Adult and Paediatric Anti-TNF policies for Severe Refractory Uveitis not approved for NHS England specialised commissioning
17 July 2015
The Royal College of Ophthalmology (RCOphth) and the Clinical Reference Group for specialised ophthalmology services (CRG) regret having to report that the Adult and Paediatric Anti -TNF policies for Severe Refractory Uveitis have not been approved for specialised commissioning. Following this announcement we have met with NHS England to stress how detrimental this decision will be to patients. Although we could not reverse the decision, it has been agreed that we will set up working groups to resubmit clinical evidence from the VISUAL and SYCAMORE randomised control trials.
If this evidence is accepted then revised policies could then be approved in this financial year (2015-16). However, the impact of the current policies not being approved is that no further patients can be started on Infliximab and Adalimimab. Those patients already on treatment can have their treatment continued. This only applies to patients in England. Patients in Scotland will continue to be able to have treatment and patients in Wales can apply for exceptional funding.
The Individual Funding Request (IFR) route is still available for patients who are significantly different from other patients with Severe Refractory Uveitis, and therefore fall outside the group of patients on which NHS England has already made their commissioning decision. An example of this would be a patient who has a major non-uveitic co-morbidity. Blinding disease alone will not make a patient eligible for an IFR.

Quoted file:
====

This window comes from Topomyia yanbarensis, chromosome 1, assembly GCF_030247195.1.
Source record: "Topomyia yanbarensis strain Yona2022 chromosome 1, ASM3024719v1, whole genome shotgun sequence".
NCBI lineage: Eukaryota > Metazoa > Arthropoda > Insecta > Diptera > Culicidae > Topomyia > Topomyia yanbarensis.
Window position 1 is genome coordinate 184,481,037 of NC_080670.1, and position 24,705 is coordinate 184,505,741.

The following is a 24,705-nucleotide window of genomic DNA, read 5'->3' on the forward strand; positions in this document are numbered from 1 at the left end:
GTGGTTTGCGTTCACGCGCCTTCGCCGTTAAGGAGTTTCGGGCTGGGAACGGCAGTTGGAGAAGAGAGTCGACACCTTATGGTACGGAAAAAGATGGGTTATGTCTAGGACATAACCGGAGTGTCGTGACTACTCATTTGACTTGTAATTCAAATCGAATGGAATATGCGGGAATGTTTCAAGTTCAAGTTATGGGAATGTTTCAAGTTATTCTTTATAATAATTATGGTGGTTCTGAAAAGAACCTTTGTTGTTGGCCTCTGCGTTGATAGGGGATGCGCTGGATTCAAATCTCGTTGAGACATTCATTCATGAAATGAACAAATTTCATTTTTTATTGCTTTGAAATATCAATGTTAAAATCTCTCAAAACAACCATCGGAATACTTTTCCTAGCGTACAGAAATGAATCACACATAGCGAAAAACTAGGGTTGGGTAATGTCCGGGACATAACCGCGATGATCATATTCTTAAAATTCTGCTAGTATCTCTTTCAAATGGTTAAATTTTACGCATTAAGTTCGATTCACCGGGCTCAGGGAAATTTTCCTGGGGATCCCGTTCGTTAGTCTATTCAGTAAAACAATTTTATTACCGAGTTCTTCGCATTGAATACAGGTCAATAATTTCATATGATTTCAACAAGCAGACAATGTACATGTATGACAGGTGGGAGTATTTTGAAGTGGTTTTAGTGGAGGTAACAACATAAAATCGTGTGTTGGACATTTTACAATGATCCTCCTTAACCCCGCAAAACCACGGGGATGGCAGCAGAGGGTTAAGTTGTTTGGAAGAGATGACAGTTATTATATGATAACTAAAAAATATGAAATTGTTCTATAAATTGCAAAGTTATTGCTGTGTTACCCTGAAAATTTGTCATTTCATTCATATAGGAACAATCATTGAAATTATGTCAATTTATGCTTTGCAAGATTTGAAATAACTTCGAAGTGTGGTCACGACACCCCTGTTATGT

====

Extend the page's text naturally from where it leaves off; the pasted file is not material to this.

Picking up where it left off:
It is important to highlight that NHS England’s commissioning decision only applies to anti-TNF treatments for Severe Refractory Uveitis. It does not apply to Ozurdex or other biologics such as Tocilizimab, Abatacept, Anakinra and Rituximab for the treatment of uveitis, and it also does not apply to applications for anti-TNF treatments in non-uveitic ophthalmic inflammatory diseases such as scleritis. For all these other treatments and indications the usual IFR and clinically critically urgent (CCU) processes remain open. We have asked NHS England to send a statement to the Local Area Team Commissioners to clarify this point.
RCOphth and CRG would encourage clinicians to write in to provide information on:
- When IFRs are declined for any intervention in a patient with uveitis or scleritis, and the stated reason for not funding
- Where clinicians feel that patients have come to harm and lost vision either because an IFR has been declined or as a result of the policy decision not to fund anti-TNF treatments
Please write to Bernie Chang, Chair – Professionals Standard Committee at the College at Beth.firstname.lastname@example.org.
From a CRG perspective we will continue to work to get the policies approved and would welcome support from colleagues and patients. For further information you can also contact Alison.Davis@moorfields.nhs.uk.
Alison Davis (CRG Chair)
Carrie MacEwen, President RCOphth